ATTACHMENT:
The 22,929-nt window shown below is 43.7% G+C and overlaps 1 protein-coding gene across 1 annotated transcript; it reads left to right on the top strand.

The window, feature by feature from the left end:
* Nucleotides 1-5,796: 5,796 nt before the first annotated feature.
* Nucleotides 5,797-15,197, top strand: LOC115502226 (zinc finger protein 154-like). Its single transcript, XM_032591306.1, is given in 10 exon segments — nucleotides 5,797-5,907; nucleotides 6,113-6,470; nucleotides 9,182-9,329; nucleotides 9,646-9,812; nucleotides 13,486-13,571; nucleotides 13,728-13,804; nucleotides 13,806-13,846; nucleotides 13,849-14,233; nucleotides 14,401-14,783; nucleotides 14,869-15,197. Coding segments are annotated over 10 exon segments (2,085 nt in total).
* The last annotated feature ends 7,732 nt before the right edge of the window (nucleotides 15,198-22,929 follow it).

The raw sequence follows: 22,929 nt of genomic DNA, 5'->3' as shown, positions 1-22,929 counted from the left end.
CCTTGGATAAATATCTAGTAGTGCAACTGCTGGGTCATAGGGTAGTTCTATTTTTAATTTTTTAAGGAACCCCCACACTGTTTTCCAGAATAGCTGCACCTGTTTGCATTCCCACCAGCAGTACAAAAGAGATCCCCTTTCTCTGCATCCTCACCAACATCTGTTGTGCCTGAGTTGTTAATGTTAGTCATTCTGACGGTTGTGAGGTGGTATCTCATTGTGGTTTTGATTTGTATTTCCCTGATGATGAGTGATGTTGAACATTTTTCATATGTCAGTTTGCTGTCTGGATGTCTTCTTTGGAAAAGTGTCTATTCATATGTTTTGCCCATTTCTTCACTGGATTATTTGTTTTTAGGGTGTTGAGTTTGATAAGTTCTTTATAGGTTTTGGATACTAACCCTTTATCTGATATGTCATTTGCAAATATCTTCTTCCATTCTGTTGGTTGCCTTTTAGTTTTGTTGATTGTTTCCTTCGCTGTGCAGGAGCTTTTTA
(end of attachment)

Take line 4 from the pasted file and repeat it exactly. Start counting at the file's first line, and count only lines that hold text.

* Nucleotides 5,797-15,197, top strand: LOC115502226 (zinc finger protein 154-like). Its single transcript, XM_032591306.1, is given in 10 exon segments — nucleotides 5,797-5,907; nucleotides 6,113-6,470; nucleotides 9,182-9,329; nucleotides 9,646-9,812; nucleotides 13,486-13,571; nucleotides 13,728-13,804; nucleotides 13,806-13,846; nucleotides 13,849-14,233; nucleotides 14,401-14,783; nucleotides 14,869-15,197. Coding segments are annotated over 10 exon segments (2,085 nt in total).